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of the microbes hidden in them. Ideally, says Borisy, the platform will be able to use that information to help scientists uncover new molecules that have the highest probability of hitting disease targets.
Nature has been one of the drug industry’s richest sources of pharmaceutical success stories. The menu of products that originated in the wild include diabetes drug exenatide (Byetta), derived from Gila monster saliva; heart failure treatment digoxin, which comes from the foxglove plant; and ziconotide (Prialt), a pain treatment from the cone snail. “Nature is an incredibly medicinal chemist,” Borisy says. “Nature can drug targets in ways we’ve never been able to figure out how to do.”
Problem is, natural products can be extraordinarily difficult to translate into drugs. They often have to be tweaked to achieve the right potency, and sometimes they don’t behave in the lab as they do in the wild, making it all the more difficult to figure out how to transform them into useful therapies. “This has traditionally taken years of smelly, hard work in the lab,” Borisy says. “We want to be able to do this in a more efficient way.”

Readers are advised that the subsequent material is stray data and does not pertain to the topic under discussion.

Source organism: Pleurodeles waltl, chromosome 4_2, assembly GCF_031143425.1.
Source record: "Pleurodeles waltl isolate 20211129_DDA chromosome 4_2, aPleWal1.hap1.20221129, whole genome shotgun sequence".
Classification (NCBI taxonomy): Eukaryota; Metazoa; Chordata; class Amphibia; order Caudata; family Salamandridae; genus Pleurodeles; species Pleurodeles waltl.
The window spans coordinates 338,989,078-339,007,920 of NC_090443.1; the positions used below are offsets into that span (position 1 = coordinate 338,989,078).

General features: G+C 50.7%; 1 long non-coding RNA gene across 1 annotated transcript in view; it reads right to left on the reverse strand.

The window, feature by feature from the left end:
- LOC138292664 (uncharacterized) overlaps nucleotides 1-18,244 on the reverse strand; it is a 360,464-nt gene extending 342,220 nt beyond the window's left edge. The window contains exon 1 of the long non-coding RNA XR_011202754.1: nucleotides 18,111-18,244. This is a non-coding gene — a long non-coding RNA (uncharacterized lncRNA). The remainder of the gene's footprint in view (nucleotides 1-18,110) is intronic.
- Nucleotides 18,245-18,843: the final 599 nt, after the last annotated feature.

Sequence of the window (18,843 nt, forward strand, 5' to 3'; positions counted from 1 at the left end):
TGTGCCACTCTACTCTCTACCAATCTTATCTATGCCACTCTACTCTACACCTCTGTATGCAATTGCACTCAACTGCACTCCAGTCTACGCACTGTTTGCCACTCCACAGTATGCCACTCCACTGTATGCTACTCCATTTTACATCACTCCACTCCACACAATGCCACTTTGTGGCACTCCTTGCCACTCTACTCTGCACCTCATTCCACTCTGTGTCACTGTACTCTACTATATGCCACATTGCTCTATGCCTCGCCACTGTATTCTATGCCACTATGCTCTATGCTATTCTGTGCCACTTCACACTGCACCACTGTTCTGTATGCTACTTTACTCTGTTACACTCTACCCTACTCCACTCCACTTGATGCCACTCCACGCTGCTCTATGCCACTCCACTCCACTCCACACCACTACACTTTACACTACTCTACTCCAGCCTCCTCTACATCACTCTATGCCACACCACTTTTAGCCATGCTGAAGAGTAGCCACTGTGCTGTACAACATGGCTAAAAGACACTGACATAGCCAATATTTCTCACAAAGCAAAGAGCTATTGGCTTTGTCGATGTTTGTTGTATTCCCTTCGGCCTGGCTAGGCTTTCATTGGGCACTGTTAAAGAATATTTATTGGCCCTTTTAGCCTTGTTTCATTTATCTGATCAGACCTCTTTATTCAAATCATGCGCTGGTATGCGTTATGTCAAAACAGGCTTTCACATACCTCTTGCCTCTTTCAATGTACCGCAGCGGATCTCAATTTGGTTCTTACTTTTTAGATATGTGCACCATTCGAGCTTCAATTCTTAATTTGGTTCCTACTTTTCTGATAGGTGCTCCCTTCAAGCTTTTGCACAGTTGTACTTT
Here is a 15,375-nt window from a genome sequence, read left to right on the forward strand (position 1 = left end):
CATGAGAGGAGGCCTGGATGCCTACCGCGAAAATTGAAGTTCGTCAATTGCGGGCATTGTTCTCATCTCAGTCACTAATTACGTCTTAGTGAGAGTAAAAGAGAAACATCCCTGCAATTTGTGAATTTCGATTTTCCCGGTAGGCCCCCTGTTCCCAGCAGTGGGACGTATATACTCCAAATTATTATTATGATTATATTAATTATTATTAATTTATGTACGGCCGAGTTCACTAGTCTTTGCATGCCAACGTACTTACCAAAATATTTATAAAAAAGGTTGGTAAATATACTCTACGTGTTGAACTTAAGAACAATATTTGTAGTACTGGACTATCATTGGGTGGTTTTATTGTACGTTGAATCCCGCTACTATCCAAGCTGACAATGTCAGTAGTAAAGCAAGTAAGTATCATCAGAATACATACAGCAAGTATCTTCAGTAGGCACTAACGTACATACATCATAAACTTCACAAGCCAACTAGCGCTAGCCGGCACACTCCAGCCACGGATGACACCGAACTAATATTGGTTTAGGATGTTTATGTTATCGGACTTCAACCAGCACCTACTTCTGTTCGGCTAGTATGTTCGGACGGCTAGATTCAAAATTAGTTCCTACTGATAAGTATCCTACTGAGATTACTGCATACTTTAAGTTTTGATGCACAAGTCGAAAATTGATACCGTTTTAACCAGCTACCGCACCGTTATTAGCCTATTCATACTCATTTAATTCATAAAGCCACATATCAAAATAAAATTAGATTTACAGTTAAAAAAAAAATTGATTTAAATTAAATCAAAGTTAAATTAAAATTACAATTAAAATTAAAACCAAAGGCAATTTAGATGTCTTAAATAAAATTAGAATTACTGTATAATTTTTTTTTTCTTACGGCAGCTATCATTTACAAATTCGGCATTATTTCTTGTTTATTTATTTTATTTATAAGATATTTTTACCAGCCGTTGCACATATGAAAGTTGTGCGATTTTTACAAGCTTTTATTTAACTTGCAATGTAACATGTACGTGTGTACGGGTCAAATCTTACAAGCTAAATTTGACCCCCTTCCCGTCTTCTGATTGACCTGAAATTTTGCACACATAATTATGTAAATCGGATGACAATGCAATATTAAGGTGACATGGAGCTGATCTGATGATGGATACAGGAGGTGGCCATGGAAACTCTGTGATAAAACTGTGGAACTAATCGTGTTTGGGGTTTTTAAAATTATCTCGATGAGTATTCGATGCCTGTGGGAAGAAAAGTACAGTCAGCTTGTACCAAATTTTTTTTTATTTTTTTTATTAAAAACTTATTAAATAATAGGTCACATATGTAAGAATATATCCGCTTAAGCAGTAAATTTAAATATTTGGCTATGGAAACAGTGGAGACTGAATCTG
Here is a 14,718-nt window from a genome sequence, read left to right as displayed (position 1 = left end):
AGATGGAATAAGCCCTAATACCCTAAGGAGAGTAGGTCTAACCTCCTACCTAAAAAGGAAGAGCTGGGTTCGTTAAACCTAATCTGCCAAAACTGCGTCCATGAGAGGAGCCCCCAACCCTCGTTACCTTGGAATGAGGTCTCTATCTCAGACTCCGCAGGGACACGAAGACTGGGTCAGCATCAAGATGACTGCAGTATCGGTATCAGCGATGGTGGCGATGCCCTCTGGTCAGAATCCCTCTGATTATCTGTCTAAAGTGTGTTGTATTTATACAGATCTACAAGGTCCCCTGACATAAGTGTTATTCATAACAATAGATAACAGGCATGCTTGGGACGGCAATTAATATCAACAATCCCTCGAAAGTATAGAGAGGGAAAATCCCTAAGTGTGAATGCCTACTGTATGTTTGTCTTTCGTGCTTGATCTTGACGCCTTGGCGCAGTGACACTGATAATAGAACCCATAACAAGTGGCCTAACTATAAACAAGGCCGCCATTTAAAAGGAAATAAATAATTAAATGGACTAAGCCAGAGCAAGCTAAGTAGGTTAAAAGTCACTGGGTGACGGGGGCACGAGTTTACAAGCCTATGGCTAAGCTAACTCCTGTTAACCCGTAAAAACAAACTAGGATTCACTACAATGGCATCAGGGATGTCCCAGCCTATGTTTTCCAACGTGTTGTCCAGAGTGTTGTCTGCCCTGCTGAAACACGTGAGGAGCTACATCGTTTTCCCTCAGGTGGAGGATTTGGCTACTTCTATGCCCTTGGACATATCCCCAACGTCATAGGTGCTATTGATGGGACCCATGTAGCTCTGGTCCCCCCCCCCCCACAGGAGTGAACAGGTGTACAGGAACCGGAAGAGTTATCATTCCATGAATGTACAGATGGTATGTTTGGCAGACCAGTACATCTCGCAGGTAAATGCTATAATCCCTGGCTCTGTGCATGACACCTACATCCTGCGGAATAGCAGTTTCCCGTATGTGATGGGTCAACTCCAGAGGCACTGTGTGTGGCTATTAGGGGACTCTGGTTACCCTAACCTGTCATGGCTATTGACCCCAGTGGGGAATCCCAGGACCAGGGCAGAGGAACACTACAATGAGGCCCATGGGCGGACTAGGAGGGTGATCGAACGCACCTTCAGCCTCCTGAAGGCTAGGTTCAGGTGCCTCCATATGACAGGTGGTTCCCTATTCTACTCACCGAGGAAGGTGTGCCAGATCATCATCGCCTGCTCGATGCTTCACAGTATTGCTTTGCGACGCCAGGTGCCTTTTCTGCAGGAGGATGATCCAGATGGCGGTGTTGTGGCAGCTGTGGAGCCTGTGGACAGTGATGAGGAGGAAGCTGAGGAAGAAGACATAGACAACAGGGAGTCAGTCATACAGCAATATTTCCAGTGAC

Borisy estimates that half of big pharmaceutical firms have gotten out of the business of searching for drug leads from natural products altogether, and the other half aren’t pouring enough resources into the area to yield significant leads. “The industry has probably only studied about 1 percent of what nature has to offer,” he says.
Warp Drive isn’t revealing much yet about how its platform works. Borisy says the startup is still a long way from completing the technology and proving it can do what they have planned for it. But he’s optimistic that if it all plans out, Warp Drive may be at the forefront of a renaissance in natural products. “We envision a complete re-imagining of this area,” he says.
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